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20th century seasonal moisture balance in Southeast Asian montane forests from tree cellulose δ 18 O

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  • Mengfan Zhu

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  • Lowell Stott
  • Brendan Buckley
  • Kei Yoshimura

Abstract

The seasonally varying moisture balance in a montane forest of Southeast Asia is reconstructed for the 20th century from the oxygen isotopic composition (δ 18 O) of subannual tree cellulose samples of Pinus kesiya growing at 1,500 m elevation on Doi Chiang Dao in northern Thailand. The cellulose δ 18 O values exhibit a distinctive annual cycle with amplitude of up to 12 ‰, which we interpret to represent primarily the seasonal cycle of precipitation δ 18 O. The annual mean δ 18 O values correlate significantly with the amount of summer monsoon precipitation, and suggest a temporal weakening relationship between the South Asian monsoon and El Niño-Southern Oscillation over the late 20th century. The cellulose δ 18 O annual maxima values, which reflect the dry season moisture status, have declined progressively over the 20th century by about 3.5 ‰. We interpret this to indicate a change in the contribution of the isotopically distinct fog water to the dry season soil moisture in response to rising temperature as well as deforestation. Copyright Springer Science+Business Media B.V. 2012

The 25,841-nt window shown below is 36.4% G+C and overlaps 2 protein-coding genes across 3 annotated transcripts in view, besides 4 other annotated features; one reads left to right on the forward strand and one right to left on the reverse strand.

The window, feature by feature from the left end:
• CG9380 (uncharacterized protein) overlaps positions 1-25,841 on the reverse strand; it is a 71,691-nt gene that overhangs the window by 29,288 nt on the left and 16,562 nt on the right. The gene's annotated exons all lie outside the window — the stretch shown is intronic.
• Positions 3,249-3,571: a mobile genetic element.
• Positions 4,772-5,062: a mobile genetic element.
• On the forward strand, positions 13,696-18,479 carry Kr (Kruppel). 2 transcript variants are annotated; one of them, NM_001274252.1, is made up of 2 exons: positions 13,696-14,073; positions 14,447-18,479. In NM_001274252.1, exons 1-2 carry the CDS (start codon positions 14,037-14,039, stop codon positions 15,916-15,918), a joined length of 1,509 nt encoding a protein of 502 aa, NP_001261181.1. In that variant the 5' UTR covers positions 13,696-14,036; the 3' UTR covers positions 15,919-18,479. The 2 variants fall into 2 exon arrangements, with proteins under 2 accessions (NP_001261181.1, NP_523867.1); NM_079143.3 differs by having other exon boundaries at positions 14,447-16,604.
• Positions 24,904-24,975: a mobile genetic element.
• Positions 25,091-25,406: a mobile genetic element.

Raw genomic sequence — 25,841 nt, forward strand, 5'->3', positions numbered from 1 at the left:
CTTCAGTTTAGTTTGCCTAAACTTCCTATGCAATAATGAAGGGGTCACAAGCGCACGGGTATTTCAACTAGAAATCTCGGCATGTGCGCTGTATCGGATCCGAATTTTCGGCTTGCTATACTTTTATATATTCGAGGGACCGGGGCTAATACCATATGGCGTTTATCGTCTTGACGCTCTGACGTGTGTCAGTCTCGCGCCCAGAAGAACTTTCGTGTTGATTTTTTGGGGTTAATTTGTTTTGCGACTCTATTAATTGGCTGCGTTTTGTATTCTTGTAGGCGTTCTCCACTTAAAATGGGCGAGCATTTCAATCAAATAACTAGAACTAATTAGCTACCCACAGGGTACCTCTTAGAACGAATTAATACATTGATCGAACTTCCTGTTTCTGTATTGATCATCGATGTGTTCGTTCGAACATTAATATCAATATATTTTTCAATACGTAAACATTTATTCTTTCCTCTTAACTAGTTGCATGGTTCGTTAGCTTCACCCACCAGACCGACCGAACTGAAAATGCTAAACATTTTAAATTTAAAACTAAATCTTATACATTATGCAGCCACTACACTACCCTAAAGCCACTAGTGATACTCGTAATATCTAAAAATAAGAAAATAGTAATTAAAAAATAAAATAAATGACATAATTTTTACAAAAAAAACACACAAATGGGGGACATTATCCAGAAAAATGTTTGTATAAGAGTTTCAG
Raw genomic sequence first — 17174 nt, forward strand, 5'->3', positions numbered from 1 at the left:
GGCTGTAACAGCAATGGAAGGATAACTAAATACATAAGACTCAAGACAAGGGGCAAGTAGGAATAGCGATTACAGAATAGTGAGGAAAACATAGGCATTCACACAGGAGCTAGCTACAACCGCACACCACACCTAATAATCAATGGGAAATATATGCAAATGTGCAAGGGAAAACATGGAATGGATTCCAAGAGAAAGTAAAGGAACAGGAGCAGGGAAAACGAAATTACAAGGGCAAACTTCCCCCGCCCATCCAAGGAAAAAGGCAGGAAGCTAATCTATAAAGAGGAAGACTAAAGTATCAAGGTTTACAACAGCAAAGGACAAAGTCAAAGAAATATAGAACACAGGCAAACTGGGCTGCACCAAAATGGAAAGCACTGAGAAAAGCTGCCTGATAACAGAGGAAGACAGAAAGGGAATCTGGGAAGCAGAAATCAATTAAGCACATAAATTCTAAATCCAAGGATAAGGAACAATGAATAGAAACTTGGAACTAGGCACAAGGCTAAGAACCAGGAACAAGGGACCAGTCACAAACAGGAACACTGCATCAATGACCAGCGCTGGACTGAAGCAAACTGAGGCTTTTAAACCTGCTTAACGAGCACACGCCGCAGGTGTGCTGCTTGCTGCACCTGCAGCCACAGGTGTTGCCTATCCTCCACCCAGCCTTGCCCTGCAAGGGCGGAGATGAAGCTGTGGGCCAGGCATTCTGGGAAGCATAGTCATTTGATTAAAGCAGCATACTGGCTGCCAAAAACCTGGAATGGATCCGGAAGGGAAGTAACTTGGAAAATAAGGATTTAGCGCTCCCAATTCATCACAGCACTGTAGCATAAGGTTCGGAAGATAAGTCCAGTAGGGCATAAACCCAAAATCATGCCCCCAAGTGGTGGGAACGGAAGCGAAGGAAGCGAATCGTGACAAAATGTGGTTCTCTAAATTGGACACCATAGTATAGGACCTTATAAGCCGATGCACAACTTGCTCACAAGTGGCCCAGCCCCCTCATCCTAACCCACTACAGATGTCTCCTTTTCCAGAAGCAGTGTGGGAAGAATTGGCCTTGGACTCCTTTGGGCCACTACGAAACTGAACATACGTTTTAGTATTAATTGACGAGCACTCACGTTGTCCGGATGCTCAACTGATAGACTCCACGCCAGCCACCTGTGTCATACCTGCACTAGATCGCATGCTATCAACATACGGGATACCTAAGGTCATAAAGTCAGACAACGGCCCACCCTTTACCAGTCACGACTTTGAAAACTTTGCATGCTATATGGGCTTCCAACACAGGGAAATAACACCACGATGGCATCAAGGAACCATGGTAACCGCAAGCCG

Suggested Citation

  • Mengfan Zhu & Lowell Stott & Brendan Buckley & Kei Yoshimura, 2012. "20th century seasonal moisture balance in Southeast Asian montane forests from tree cellulose δ 18 O," Climatic Change, Springer, vol. 115(3), pages 505-517, December.
  • Handle: RePEc:spr:climat:v:115:y:2012:i:3:p:505-517 DOI: 10.1007/s10584-012-0439-z
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